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The state prison requirement for Unlawful Possession of a Destructive Device (Cal. Pen. Code § 18710) violates equal protection where other destructive device offenses are punishable by county jail incarceration under Cal. Pen. Code § 1170(h)

California

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USA

Court of Appeal Reforms Cal. Pen. Code § 18710 to Make its Violation Punishable by a County Jail Sentence In People v. Fisher, A161128 (Cal. Ct. App. Nov. 16, 2021), a criminal defendant appealed his state prison sentence for convictions of destructive device offenses including two felony counts of simple possession of a destructive device (“simple possession”) under Cal. Pen. Code § 18710. Simple possession was a wobbler offense that was not county jail eligible under Cal. Pen. Code § 1170(h). Due to this wobbler offense, the district court was required to order that the defendant’s entire sentence be served in state prison. The defendant alleged that the disparate punishment of offenders convicted of simple possession violated equal protection. Disparate Treatment of People Charged with the Various Destructive Device Offenses Violates Equal Protection The California Court of Appeal for the First District found that people charged with the various destructive device offenses are similarly situated and that there was no realistically conceivable legislative purpose for requiring a state prison sentence for those convicted of simple possession of a destructive device while affording the benefits of a county jail sentence to those convicted of the other destructive device offenses. The Court noted that simple possession was a lesser included offense of two of the Cal. Pen. Code § 1170(h) eligible offenses of which the defendant was convicted. Additionally, simple possession is a lesser included offense of the offense of exploding or igniting a destructive device or explosive with the intent to injure, intimidate, or terrify a person or to damage another’s property which is punishable by a county jail sentence. Thus, the Court found it was inconsistent to require a state prison sentence for the less serious simple possession offense. The Court held that the disparate application of Cal. Pen. Code § 1170(h) to people convicted of simple possession violated the equal protection principles of the United States and California Constitutions. Disposition The Court held that the disparate application of Cal. Pen. Code § 1170(h) to the defendant’s conviction of simple possession violated equal protection. The Court reformed Cal. Pen. Code § 18710 (“simple possession”) to make its violation punishable under the sentencing provisions of Cal. Pen. Code § 1170(h). The case was remanded to the trial court with directions to terminate the defendant’s postrelease supervision and to modify the judgment consistent with the Court’s opinion.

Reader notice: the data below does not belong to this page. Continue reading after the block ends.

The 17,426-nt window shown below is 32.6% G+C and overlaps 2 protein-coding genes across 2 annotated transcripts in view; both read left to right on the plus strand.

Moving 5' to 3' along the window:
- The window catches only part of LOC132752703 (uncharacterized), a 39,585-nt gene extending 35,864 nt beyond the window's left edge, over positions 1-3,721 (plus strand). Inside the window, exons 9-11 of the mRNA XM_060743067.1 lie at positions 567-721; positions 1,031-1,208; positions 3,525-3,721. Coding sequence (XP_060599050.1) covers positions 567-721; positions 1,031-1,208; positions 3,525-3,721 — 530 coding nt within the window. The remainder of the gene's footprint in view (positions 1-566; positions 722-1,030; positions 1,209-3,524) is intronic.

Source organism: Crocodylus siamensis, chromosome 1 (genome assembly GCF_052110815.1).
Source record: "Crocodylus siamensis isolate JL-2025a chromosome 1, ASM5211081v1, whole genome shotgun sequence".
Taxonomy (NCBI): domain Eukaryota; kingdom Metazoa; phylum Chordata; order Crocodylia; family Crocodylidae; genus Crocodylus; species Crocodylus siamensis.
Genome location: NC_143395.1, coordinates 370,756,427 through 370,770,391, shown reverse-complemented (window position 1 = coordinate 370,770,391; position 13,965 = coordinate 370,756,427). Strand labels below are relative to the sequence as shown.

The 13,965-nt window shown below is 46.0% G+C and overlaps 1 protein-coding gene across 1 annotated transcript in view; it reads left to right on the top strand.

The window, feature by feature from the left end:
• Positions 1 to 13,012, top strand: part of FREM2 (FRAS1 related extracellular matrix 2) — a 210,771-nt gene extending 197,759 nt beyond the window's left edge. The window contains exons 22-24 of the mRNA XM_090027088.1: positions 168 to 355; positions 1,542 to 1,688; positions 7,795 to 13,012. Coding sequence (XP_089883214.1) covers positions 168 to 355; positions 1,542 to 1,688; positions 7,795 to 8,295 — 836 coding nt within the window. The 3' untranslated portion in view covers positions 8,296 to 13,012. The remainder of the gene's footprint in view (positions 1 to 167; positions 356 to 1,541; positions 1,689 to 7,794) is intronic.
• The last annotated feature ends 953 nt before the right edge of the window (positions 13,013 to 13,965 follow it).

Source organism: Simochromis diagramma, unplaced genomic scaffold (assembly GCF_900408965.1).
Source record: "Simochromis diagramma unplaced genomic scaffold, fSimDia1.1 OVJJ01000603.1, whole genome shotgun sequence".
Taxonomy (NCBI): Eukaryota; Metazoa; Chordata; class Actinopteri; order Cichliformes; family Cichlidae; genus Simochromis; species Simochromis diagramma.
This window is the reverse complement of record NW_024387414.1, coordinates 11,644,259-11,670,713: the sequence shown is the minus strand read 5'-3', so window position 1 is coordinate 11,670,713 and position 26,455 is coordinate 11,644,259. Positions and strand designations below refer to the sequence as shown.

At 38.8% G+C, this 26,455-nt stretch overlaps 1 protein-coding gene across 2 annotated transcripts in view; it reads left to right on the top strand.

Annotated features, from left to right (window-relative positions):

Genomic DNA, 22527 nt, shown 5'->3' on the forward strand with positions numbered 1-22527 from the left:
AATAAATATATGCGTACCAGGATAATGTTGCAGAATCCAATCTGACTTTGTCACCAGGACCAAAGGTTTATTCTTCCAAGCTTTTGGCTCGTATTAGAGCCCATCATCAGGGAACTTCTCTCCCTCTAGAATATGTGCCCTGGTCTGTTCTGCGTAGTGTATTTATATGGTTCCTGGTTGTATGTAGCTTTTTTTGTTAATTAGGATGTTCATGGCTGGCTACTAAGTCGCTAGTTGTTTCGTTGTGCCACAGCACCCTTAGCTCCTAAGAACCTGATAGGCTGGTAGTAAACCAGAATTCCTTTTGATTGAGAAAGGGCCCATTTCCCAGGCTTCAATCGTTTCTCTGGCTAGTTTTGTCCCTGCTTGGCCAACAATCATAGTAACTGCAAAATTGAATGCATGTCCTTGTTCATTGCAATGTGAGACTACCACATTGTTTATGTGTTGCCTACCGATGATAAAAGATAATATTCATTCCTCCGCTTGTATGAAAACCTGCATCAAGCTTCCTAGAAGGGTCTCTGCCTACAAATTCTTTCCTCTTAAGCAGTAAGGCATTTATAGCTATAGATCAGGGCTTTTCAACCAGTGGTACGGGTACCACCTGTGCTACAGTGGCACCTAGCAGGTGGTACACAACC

April 14, 2022
People v. Fisher, A161128 (Cal. Ct. App. Nov. 16, 2021)
California Courts